Colleen R. Smith, J.D. ’15 received the I'Anson Award, the highest award given to a graduating student by the Law School faculty, during the Law School's Diploma Ceremony on May 17. The award recognizes great professional promise as demonstrated through scholarship, character, and leadership, and is named in honor of Lawrence W. I'Anson (1907-1990), a graduate of the College of William & Mary and former Chief Justice of the Supreme Court of Virginia.
Law School Dean Davison M. Douglas presented the award to Smith and told the audience that among Smith's achievements in law school she was class valedictorian.
Smith is a summa cum laude graduate of the College of Idaho, where she majored in mathematics. At Idaho, she was editor-in-chief of the student newspaper, student body president, an All-American in soccer, and an All-Conference in cross-country and track. In 2010, the National Association of Intercollegiate Athletics named her female Scholar-Athlete of the Year.
The recipient of the Law School's Mary Siegrist Hinz Leadership Fellowship, Smith served as the William & Mary Law Review's Symposium Editor and as Vice President of the Student Bar Association. Her paper, Scouting for Approval: Lessons on Medical Device Regulation in an Era of Crowdfunding from Scanadu's "Scout," won first place in the Food and Drug Law Institute's 2014 H. Thomas Austern Memorial Writing Competition.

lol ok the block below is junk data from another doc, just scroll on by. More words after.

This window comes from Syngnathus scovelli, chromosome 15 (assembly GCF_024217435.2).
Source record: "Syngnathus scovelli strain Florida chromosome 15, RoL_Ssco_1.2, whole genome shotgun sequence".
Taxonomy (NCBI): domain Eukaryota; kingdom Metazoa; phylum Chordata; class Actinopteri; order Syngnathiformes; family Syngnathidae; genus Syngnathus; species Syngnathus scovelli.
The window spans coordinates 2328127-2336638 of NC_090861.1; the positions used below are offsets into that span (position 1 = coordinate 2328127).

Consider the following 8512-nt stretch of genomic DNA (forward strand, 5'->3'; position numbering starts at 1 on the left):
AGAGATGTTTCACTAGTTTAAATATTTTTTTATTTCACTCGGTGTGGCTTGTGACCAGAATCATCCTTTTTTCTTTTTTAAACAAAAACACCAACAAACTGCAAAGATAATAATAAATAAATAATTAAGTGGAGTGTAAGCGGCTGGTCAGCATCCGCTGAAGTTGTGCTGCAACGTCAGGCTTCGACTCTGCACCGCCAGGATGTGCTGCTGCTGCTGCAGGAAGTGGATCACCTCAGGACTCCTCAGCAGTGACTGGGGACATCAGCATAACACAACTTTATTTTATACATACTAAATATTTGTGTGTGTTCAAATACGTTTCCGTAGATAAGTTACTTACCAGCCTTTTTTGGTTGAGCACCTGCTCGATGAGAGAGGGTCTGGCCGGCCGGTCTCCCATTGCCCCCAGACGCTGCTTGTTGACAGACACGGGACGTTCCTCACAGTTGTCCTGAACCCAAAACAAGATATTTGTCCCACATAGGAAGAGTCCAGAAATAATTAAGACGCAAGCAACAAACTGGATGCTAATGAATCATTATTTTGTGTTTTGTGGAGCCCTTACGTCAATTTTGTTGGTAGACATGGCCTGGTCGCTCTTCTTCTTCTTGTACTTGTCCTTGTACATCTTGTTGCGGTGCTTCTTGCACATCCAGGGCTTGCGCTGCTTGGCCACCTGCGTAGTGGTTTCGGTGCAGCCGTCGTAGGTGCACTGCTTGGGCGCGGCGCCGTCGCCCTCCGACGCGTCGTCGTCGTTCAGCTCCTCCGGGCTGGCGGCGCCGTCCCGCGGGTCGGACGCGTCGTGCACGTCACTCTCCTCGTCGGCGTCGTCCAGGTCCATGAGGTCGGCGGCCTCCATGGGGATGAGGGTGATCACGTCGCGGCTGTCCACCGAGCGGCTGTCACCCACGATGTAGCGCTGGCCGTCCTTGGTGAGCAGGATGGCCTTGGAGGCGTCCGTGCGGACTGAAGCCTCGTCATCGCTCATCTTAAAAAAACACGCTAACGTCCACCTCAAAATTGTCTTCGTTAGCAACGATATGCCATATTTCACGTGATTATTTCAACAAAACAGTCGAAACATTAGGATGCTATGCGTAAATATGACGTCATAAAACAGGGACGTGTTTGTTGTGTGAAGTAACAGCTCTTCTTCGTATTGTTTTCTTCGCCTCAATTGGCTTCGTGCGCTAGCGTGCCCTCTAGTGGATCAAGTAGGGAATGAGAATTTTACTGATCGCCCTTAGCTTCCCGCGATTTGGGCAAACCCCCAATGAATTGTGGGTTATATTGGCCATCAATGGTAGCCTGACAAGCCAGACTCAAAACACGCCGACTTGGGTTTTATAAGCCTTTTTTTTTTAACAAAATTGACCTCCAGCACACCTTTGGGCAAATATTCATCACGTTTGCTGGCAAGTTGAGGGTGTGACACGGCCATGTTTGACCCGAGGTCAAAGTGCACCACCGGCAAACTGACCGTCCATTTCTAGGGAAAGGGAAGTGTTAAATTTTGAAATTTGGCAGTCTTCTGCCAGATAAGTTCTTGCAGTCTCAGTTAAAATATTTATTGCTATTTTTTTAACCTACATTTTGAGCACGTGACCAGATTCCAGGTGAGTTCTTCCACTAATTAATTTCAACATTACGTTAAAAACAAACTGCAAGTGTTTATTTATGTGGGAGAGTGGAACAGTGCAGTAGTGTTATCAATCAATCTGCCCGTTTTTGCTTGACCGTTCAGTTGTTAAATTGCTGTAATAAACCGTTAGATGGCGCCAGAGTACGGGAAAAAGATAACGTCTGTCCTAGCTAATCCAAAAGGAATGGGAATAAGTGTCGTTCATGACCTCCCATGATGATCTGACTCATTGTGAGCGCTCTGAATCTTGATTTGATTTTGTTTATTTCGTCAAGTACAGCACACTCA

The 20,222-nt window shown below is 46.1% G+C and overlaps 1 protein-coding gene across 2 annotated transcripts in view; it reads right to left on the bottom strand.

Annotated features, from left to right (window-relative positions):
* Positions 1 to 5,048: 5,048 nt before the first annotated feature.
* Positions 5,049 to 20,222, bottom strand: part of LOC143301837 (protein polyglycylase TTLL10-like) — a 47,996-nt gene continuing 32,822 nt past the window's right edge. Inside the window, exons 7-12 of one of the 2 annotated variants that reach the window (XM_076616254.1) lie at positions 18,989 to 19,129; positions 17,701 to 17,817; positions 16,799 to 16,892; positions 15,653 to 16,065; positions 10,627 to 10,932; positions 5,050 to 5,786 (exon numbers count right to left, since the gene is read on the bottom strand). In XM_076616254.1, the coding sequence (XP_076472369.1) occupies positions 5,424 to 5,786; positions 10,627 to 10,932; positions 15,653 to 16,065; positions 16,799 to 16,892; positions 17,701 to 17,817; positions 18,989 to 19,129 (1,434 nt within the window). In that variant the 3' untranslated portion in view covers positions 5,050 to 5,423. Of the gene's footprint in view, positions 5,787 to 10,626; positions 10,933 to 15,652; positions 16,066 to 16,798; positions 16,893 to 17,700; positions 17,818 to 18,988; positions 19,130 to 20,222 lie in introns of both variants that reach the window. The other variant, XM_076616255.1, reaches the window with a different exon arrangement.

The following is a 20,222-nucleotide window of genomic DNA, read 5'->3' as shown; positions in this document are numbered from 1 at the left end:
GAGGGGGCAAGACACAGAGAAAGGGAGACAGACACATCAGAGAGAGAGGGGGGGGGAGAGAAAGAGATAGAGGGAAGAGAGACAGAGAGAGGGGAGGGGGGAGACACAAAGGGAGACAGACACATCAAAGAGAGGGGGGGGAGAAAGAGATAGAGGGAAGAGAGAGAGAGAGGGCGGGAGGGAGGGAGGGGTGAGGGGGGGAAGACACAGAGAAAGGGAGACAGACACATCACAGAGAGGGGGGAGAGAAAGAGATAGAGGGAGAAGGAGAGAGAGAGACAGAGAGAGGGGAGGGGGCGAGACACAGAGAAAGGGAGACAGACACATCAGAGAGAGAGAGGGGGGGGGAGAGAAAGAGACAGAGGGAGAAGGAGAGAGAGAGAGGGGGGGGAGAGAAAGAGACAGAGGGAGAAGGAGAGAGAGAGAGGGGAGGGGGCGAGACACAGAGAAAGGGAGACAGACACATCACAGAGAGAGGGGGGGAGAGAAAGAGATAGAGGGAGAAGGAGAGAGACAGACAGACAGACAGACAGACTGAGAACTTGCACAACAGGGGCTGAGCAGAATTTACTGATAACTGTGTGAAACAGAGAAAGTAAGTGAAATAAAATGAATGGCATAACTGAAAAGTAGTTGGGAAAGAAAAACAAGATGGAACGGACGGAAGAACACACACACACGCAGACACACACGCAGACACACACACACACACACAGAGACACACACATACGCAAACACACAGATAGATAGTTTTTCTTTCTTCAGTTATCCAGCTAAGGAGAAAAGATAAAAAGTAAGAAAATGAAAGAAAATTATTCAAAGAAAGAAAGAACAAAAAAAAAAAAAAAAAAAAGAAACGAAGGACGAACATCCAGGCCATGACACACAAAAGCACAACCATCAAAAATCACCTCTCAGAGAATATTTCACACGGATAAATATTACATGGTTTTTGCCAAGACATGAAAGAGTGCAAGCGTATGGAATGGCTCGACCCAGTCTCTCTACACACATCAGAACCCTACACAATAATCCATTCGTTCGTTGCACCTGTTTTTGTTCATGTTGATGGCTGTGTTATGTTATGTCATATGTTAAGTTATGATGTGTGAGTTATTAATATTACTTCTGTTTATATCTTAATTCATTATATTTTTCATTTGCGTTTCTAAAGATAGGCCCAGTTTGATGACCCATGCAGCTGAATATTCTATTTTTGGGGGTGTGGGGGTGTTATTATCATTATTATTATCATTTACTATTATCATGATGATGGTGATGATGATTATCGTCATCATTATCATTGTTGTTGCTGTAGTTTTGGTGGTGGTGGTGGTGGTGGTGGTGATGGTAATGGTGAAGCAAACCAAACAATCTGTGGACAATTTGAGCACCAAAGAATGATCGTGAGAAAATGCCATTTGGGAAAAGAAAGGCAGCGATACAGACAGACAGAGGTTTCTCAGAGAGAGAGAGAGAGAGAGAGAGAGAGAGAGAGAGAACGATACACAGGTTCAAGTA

During the Class of 2015 Awards Ceremony, held on the eve of graduation, she received numerous recognitions, including induction into Order of the Coif (membership in which is the highest academic recognition a law student can achieve), the Carter Kaplan & Co. International Financial Law Award, a Legal Practice Scholar Award, and a Gambrell Professionalism Award.
Smith will clerk in 2015-16 for a federal district judge for the Eastern District of Virginia, and in 2016-17 for a judge on the U.S. Court of Appeals for the 9th Circuit. She will then join the Washington, D.C., office of Covington & Burling.
Thomas Jefferson founded William & Mary Law School in 1779 to train leaders for the new nation. Now in its third century, America's oldest law school continues its historic mission of educating citizen lawyers who are prepared both to lead and to serve.